With my Grandpa, I’m not saying it was any easier, but he was 95 years old, and his last week was in the hospital. We knew his time has come.

If you search grief in Google, you’ll maybe discover the Kübler-Ross model, otherwise known as the 5 stages of grief. They are:

  1. Denial
  2. Anger
  3. Bargaining
  4. Depression
  5. Acceptance

These are general stages, I do not believe everyone grieves in this perfect order. I do firmly agree with the model on the last stage of grief is acceptance.

With my Grandpa, it was much easier to get to acceptance. I think what made this easy, is the night of his passing, he visited me in my dreams. This was so very special and I absolutely cherish it.

Thinking about my brother, it took a long time for me to get to acceptance. Even when you may think you’re at acceptance, that doesn’t mean you will never have a STUG: Subsequent Temporary Upsurge of Grief.

For example, whenever I hear the band Green Day I think of him. Funny enough, when I hear someone say the word “moron” I think of him. There are other things I could list out, but I believe you get the point.

Grieving my Mom is very hard to explain. Her physical body is still here, and I am her legal guardian. I don’t have a Mother I can go shopping with, or talk about boys, get pedicures, etc. I do have my Mother’s physical body here on Earth, and I’m not sure where her mind and spirit have gone.

This is why I call her grief ambigious, it truly is hard to explain. I’m at acceptance in the sense that I know Alzheimer’s is the 6th leading cause of death, there’s no cure, no treatment, and we know little about the disease in general. What is interesting is how I am grieving her soul and spirit, and I will have a different experience when her time comes.

To wrap all of this together, I want to bring up the concept of a Mind-Body link. Your mind is 100% linked to your body, and will affect your output if your mind isn’t in a good stage. For me, there’s also an inverse relationship of this. It helps keep my mind at ease, if I push my body. I cope by keeping up with my workouts, meditating, and nourishing my body with foods that make it happy.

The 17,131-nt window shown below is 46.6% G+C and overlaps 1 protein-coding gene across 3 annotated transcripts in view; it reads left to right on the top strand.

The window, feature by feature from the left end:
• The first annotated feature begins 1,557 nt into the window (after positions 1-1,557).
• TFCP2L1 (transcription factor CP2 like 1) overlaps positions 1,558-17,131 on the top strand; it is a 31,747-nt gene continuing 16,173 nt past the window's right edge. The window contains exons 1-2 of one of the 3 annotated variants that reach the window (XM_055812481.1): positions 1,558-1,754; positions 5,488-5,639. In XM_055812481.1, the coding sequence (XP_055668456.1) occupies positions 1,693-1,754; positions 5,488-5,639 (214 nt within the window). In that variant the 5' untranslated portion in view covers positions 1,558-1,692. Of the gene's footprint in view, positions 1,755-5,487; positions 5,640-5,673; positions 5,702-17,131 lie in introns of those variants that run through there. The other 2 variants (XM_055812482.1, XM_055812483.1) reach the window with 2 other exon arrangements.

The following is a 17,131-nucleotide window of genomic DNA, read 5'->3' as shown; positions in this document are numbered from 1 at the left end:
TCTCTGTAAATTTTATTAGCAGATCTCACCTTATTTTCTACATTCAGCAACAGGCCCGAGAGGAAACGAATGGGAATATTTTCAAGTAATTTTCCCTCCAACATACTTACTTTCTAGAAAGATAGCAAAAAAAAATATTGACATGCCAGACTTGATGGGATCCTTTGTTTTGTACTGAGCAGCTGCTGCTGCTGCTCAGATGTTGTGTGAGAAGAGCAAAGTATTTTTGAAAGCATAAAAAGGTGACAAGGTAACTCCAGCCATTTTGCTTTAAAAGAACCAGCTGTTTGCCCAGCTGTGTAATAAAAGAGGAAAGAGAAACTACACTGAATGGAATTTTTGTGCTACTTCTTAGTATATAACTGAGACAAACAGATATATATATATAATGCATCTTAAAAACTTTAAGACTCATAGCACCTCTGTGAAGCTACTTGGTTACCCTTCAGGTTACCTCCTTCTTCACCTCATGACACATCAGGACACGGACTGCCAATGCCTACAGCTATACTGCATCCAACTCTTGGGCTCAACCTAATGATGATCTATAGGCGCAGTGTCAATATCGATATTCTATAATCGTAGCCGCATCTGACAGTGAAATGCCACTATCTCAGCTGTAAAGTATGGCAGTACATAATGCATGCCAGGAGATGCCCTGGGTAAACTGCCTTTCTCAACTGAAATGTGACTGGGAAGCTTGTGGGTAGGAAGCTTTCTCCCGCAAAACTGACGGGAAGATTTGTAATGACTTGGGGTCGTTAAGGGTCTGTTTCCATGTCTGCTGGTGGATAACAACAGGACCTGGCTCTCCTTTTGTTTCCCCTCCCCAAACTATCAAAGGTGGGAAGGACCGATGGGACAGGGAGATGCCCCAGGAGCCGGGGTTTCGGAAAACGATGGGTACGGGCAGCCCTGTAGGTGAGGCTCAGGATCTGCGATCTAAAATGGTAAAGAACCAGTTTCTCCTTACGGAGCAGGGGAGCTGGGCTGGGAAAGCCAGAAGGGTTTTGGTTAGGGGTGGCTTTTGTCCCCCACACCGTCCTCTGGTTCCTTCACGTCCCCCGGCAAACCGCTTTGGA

I let my coach know what happened Friday evening, and she was surprised I was at Sunday Conditioning. Without hesitation, I said, “This is what keeps me, me”. I know who I am, and I need to workout to keep my mind right. I have two short videos to share of the workout I did Saturday morning.

This was a special workout since I was working out not just to get stronger, but to focus my mind, and to cope. I video-ed some Step-Ups and Glute Abduction.

I also have good metrics to report on my check-in. This is Check In #3, and while I have lost a total of 2 inches, and the number on the scale went down short of two pounds, I will post my pictures because that’s where I do see the true body composition change.
Weight: 142.5 lbs

  • Chest: 36″
  • Waist: 27.5″
  • Butt: 37.5″
  • Thigh: 22″
  • Bicep: 11″

Again, I’d like to close with gratitude. My last post about fear preformed really well. I am honored and grateful you have read this. Thank you.

Check In #2

Day 15 Whole30, and I am half way there!

Every Tuesday I provide check-in stats to my coach, and below are my metrics:

Weight: 144.3 lbs

Measurements:

  • Chest: 36″
  • Waist: 27.5″
  • Butt: 38″
  • Thigh: 22″
  • Bicep: 11″

I’ve decided to not upload my progress pictures because there isn’t a noticeable difference between last week. There isn’t a huge noticeable difference in my weight either, in one week it went down 1.3lbs.

What is something to note, is my difference of inches compared to last week. I am down a full inch in my waist, a 1/2 inch in my thigh, and a half inch in my butt.

This goes to show, that the number on the scale does not reflect the full and true result of your body composition change.

I am happy to see that I am thriving with my workouts and eating Whole30. I don’t feel the full effects of tiger blood, but here are a few of my “non-scale victories” I’ve felt already:

  • Falling asleep faster
  • Better quality of sleep
  • Whiter eyes
  • Waking up easier
  • Going to the tightest loop on my belt
  • My once tight work pants now fit well

I am excited to see what next week will bring, and my full metrics from Whole30. I am half way there, and I’ve said this almost every day I’ve talked about Whole30, it’s not that bad.

I think a huge game changer for me has been meditation. My coach suggested downloading headspace, and I can’t put into words how much more at ease I feel. I love the image below, it changed my view of meditation. I thought when I meditate, my mind should be clear and I should squash all thoughts that circle my mind. But in reality, I should just acknowledge that was a thought, and be at ease with it and let it go.

I will now sign of with gratitude. I truly appreciate if you are reading this and welcome all comments. I am honored you are reading what I write. Thank you.